COLLEGE FOR $99 A MONTH…. In recent years, Americans have grown accustomed to living amid the wreckage of various once-proud industries — automakers bankrupt, brand-name Wall Street banks in ruins, newspapers dying by the dozen. It’s tempting in such circumstances to take comfort in the seeming permanency of our colleges and universities, in the notion that our world-beating higher education system will reliably produce research and knowledge workers for decades to come.
Tempting — but wrong. Colleges are caught in the same kind of debt-fueled price spiral that just blew up the real estate market, and are selling information at a time when technology is pushing its value into the basement. In combination, these two trends threaten to shake the centuries-old foundation of the modern university.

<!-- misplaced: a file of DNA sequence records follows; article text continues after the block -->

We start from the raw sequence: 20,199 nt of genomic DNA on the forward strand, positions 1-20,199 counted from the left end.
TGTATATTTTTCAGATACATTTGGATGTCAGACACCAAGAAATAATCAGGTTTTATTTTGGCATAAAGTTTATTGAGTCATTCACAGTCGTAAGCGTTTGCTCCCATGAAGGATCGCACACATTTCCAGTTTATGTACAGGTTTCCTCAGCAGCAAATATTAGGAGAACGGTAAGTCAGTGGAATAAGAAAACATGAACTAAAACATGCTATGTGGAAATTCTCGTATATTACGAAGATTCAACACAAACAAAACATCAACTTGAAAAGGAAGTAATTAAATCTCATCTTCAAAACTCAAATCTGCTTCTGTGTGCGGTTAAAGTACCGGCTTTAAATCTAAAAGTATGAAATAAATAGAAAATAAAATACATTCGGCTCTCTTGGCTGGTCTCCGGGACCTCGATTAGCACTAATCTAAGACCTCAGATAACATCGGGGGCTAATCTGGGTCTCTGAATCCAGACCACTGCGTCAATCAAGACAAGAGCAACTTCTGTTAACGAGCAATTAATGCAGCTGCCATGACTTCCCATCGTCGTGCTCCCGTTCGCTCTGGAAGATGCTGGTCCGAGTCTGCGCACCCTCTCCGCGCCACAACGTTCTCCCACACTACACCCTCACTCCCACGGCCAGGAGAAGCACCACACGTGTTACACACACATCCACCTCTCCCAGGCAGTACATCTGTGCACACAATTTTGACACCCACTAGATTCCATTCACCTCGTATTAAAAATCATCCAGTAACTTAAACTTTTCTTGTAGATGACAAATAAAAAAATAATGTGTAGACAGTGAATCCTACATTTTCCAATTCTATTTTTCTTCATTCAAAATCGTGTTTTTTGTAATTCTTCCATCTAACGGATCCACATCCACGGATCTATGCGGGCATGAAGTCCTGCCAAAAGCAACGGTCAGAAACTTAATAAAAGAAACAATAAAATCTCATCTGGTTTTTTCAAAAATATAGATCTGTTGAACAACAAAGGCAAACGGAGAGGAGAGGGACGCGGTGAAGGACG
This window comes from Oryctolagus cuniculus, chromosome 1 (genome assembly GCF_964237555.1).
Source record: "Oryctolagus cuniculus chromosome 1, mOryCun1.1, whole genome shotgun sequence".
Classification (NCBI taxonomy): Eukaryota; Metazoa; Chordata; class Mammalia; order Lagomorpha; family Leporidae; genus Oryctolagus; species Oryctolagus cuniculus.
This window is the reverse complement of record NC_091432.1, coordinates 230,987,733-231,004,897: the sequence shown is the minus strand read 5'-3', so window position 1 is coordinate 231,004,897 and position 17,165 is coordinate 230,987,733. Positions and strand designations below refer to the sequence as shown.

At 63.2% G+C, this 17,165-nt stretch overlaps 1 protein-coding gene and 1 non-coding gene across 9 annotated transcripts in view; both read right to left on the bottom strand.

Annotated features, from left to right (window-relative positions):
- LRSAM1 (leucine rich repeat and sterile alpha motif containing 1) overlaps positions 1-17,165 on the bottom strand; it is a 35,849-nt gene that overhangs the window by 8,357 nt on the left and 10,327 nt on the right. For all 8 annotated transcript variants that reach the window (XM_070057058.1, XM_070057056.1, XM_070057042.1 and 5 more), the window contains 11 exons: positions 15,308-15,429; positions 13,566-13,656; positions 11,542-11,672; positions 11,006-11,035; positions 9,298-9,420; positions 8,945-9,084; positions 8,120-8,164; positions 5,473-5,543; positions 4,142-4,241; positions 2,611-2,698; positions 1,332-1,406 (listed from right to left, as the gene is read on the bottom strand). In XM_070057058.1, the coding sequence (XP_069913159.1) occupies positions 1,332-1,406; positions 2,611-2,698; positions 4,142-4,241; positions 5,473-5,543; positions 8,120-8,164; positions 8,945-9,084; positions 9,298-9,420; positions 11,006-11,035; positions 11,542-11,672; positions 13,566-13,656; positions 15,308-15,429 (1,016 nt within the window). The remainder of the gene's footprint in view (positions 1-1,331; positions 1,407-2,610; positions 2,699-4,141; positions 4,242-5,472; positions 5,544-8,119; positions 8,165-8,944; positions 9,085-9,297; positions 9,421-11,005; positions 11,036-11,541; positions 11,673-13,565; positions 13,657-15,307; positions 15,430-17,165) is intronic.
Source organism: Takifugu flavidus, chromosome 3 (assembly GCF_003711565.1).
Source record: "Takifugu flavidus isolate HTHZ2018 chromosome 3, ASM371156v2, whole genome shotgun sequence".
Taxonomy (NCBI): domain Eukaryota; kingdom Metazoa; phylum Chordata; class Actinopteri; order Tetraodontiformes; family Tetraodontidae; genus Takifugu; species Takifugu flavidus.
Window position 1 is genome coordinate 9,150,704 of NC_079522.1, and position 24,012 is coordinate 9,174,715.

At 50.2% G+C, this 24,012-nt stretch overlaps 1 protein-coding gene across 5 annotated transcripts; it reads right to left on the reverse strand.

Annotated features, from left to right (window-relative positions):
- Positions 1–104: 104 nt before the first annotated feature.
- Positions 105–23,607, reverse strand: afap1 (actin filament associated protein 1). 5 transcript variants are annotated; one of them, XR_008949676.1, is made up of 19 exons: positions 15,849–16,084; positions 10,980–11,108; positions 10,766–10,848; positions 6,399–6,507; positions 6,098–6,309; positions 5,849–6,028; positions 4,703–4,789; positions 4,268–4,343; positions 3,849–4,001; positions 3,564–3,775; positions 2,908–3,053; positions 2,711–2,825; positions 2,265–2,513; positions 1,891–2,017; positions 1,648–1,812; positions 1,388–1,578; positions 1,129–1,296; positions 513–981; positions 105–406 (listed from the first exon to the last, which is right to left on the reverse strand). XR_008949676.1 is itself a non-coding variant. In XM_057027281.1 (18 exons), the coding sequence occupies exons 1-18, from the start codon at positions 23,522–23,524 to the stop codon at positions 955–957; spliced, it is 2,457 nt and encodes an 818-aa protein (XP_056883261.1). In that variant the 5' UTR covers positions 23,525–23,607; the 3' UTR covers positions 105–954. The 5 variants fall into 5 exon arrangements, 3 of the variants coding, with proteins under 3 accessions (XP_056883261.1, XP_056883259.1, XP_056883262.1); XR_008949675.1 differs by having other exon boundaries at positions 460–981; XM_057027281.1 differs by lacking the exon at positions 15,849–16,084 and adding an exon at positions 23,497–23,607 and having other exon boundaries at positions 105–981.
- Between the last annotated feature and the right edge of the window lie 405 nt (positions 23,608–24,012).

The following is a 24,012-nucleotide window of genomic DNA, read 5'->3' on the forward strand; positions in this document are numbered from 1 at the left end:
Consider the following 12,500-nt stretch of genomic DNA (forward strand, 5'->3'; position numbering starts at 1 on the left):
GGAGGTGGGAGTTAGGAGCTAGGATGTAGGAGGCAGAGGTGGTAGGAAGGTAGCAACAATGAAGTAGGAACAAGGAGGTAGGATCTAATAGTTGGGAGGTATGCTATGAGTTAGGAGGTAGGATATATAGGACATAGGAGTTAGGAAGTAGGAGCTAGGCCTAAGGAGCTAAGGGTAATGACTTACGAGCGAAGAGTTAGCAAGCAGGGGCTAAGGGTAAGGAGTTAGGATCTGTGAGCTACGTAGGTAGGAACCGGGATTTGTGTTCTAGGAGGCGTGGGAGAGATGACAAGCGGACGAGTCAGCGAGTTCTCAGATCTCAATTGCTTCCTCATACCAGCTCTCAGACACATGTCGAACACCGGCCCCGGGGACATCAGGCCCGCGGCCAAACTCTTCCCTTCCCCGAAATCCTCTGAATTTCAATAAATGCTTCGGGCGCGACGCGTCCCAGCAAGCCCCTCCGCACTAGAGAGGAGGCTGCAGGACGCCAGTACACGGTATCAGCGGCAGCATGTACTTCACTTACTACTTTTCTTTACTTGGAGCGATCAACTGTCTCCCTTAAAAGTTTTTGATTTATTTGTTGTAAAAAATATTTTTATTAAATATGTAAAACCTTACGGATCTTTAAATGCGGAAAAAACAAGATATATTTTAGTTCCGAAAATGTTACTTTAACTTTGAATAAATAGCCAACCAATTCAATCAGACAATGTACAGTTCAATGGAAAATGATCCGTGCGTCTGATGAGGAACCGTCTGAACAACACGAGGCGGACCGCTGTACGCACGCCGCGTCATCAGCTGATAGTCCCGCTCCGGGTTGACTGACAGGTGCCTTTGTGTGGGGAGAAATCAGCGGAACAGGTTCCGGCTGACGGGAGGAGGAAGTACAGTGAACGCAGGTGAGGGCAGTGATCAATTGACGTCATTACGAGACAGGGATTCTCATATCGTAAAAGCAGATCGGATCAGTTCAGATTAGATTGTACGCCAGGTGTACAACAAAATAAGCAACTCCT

In the new issue of the Washington Monthly, Kevin Carey explores how this might happen through the story of an Internet entrepreneur with a big, controversial idea: providing college classes without a college, online and at an astonishingly low price. The idea, Carey argues, could be great for students — in fact, it could be the best option for the many Americans caught in treacherous economic times who otherwise can’t afford the education they need to earn a decent living. But it could be disastrous for universities’ ability to provide the goods besides student instruction for which we depend on them.
Read “College for $99 a Month” here.